For the past 2 weeks I’ve been participating in a NaNoWriMo-related Blog and Social Media Hop, hosted by blogger and author Raimey Gallant. I did the Facebook, blog, Twitter, Google+, and Goodreads hops. I finished following everyone on the very last day of the follow period. I followed Facebook pages as my author page, and that seemed to protect me from being blocked the way some others were.
Otherwise, this year wasn’t a successful NaNoWriMo for me. I started out thinking I was going to do “NaNoEdMo,” and edit my WIP every day, getting it into more publishable shape, or at least a shape for which I wouldn’t get the same old same old feedback that amounted to, “you’re not following the basic genre fiction rules about reader engagement” 😦
Then the US Presidential election happened. The rise of social media, and of my participation in social media, amplified everything in a way that in retrospect I didn’t understand, and probably still don’t. In the run-up to the election I felt overwhelmed by the negativity, lies, hate, and slander being spread about all the candidates, but especially about mine, so I started trying to avoid election-related news, and even went as far as to unfollow those Facebook and blogging friends who got too political in their online postings. I was trying to stay “positive,” at least on my own Facebook wall and blog, although I sometimes went over to friends’ walls and commented there. It was hard to resist completely.
I woke up on the morning of Election Day feeling optimistic, hoping that the long political nightmare of the past year was going to end and maybe I could start watching the news again and could re-follow my Facebook friends. I even said to my son, as he got on his bike that morning for school, something like “today it will finally be over!” I held onto that hope throughout the day and into the evening when I went to a rehearsal for the Holiday Magic concert. But by the time I went to sleep–sleep that was fitful and disturbed–I had given up hope.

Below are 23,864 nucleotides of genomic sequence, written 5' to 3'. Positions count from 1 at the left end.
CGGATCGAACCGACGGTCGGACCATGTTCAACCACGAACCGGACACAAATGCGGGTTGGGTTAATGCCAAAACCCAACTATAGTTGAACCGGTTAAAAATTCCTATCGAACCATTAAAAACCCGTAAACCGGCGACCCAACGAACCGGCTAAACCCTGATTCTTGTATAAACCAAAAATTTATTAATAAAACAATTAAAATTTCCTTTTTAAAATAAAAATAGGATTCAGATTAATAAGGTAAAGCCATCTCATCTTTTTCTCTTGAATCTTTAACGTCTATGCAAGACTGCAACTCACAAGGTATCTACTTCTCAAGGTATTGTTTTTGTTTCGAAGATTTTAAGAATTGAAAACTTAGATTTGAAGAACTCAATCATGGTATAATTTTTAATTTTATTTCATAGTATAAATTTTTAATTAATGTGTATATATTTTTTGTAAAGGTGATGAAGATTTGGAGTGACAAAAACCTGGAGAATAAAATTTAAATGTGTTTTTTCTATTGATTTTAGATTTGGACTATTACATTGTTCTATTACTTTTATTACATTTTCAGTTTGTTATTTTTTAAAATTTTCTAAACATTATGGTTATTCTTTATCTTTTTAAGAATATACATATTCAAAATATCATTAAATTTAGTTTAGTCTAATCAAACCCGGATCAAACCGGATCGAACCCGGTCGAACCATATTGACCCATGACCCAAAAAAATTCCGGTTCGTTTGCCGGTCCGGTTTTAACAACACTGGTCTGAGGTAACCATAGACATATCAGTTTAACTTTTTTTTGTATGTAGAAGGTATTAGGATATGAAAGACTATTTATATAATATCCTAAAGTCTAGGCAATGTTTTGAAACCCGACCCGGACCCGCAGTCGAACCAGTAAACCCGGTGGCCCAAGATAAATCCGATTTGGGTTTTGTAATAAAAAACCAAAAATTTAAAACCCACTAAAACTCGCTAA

I gave up on my novel too, that day. I couldn’t face it anymore. It is an ecofiction novel about the year 2074, when the USA has federalized into autonomous regions and people living in flooded areas trying to save their homes are subject to government-ordered memory wipes, and/or become refugees–and that’s if they’re lucky. In the days following the election I became overwhelmed again, this time by the fear that that dystopic future, or an even worse version of it that I had been too naive to imagine, would come to pass. I sometimes woke up in the middle of the night, heart pounding with anxiety.
Then, a week and a half later, I went to my writing group. November was the month to discuss my work, a 50-page excerpt of the novel that I had sent around before Election Day. I had edited and rewritten that much, hoping to address previous concerns about plot, structure, and pacing. The first two critiques I received suggested that I had failed in that particular goal. Again. “Unless you are writing literary fiction,” said one of the readers, helpfully. “Then you don’t have to worry about this as much.” I decided then and there that yes, I was writing literary fiction. Literary SF does exist.
Then another reader joined in and said, “I don’t want to talk about this plot stuff anymore. I want to talk about the characters. That’s what I read for in fiction. I want to ask you something. Do YOU care about these characters? I just didn’t get the sense that you really cared about them or empathized with them.”